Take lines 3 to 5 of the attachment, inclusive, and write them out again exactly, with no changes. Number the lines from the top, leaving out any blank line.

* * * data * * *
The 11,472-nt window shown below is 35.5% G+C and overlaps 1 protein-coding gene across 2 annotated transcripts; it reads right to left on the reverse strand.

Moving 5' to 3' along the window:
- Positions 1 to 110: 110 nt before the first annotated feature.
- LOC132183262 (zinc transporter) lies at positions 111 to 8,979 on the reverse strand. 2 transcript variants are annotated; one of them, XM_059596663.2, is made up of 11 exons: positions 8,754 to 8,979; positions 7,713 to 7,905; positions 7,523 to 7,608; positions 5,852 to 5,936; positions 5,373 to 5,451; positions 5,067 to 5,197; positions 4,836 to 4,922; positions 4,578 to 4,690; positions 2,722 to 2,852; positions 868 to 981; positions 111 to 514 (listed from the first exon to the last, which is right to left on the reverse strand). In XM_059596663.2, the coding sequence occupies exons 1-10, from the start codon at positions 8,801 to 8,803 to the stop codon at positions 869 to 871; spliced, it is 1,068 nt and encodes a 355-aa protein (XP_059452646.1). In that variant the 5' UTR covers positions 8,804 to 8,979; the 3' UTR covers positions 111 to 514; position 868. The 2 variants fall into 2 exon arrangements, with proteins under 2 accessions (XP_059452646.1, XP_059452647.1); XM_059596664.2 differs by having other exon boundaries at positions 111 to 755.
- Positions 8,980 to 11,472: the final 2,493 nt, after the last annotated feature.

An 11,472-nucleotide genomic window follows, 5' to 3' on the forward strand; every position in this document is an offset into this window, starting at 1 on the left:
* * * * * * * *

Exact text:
- Positions 1 to 110: 110 nt before the first annotated feature.
- LOC132183262 (zinc transporter) lies at positions 111 to 8,979 on the reverse strand. 2 transcript variants are annotated; one of them, XM_059596663.2, is made up of 11 exons: positions 8,754 to 8,979; positions 7,713 to 7,905; positions 7,523 to 7,608; positions 5,852 to 5,936; positions 5,373 to 5,451; positions 5,067 to 5,197; positions 4,836 to 4,922; positions 4,578 to 4,690; positions 2,722 to 2,852; positions 868 to 981; positions 111 to 514 (listed from the first exon to the last, which is right to left on the reverse strand). In XM_059596663.2, the coding sequence occupies exons 1-10, from the start codon at positions 8,801 to 8,803 to the stop codon at positions 869 to 871; spliced, it is 1,068 nt and encodes a 355-aa protein (XP_059452646.1). In that variant the 5' UTR covers positions 8,804 to 8,979; the 3' UTR covers positions 111 to 514; position 868. The 2 variants fall into 2 exon arrangements, with proteins under 2 accessions (XP_059452646.1, XP_059452647.1); XM_059596664.2 differs by having other exon boundaries at positions 111 to 755.
- Positions 8,980 to 11,472: the final 2,493 nt, after the last annotated feature.